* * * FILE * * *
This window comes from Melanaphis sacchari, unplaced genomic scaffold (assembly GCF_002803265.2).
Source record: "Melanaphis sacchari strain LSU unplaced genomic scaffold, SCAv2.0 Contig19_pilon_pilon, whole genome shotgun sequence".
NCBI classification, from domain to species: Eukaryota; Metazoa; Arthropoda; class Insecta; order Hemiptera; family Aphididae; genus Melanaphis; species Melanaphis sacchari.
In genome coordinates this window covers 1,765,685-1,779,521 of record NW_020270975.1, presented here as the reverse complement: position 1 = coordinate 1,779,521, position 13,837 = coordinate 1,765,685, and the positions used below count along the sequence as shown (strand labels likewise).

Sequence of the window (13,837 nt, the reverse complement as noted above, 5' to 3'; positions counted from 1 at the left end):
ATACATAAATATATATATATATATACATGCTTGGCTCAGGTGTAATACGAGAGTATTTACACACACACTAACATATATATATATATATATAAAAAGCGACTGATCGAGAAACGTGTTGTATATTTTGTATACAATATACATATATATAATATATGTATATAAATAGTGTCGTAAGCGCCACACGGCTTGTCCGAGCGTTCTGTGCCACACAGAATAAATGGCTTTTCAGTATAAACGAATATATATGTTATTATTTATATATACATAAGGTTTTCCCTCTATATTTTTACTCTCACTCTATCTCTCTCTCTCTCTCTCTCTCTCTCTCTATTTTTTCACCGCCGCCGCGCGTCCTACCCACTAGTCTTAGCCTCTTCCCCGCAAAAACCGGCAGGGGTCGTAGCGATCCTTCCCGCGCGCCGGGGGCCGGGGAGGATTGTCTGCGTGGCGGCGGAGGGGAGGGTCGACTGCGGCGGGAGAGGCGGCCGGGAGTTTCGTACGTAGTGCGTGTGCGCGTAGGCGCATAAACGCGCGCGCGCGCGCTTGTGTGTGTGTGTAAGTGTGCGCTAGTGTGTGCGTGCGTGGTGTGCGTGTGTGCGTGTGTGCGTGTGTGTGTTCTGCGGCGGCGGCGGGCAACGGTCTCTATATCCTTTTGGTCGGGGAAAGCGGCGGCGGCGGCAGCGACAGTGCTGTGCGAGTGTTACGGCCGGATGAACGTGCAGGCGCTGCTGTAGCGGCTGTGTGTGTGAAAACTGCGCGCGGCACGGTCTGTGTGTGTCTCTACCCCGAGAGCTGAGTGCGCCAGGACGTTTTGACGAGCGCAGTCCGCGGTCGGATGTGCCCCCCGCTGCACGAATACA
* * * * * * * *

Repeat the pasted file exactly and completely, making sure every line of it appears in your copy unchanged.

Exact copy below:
This window comes from Melanaphis sacchari, unplaced genomic scaffold (assembly GCF_002803265.2).
Source record: "Melanaphis sacchari strain LSU unplaced genomic scaffold, SCAv2.0 Contig19_pilon_pilon, whole genome shotgun sequence".
NCBI classification, from domain to species: Eukaryota; Metazoa; Arthropoda; class Insecta; order Hemiptera; family Aphididae; genus Melanaphis; species Melanaphis sacchari.
In genome coordinates this window covers 1,765,685-1,779,521 of record NW_020270975.1, presented here as the reverse complement: position 1 = coordinate 1,779,521, position 13,837 = coordinate 1,765,685, and the positions used below count along the sequence as shown (strand labels likewise).

Sequence of the window (13,837 nt, the reverse complement as noted above, 5' to 3'; positions counted from 1 at the left end):
ATACATAAATATATATATATATATACATGCTTGGCTCAGGTGTAATACGAGAGTATTTACACACACACTAACATATATATATATATATATAAAAAGCGACTGATCGAGAAACGTGTTGTATATTTTGTATACAATATACATATATATAATATATGTATATAAATAGTGTCGTAAGCGCCACACGGCTTGTCCGAGCGTTCTGTGCCACACAGAATAAATGGCTTTTCAGTATAAACGAATATATATGTTATTATTTATATATACATAAGGTTTTCCCTCTATATTTTTACTCTCACTCTATCTCTCTCTCTCTCTCTCTCTCTCTCTCTATTTTTTCACCGCCGCCGCGCGTCCTACCCACTAGTCTTAGCCTCTTCCCCGCAAAAACCGGCAGGGGTCGTAGCGATCCTTCCCGCGCGCCGGGGGCCGGGGAGGATTGTCTGCGTGGCGGCGGAGGGGAGGGTCGACTGCGGCGGGAGAGGCGGCCGGGAGTTTCGTACGTAGTGCGTGTGCGCGTAGGCGCATAAACGCGCGCGCGCGCGCTTGTGTGTGTGTGTAAGTGTGCGCTAGTGTGTGCGTGCGTGGTGTGCGTGTGTGCGTGTGTGCGTGTGTGTGTTCTGCGGCGGCGGCGGGCAACGGTCTCTATATCCTTTTGGTCGGGGAAAGCGGCGGCGGCGGCAGCGACAGTGCTGTGCGAGTGTTACGGCCGGATGAACGTGCAGGCGCTGCTGTAGCGGCTGTGTGTGTGAAAACTGCGCGCGGCACGGTCTGTGTGTGTCTCTACCCCGAGAGCTGAGTGCGCCAGGACGTTTTGACGAGCGCAGTCCGCGGTCGGATGTGCCCCCCGCTGCACGAATACA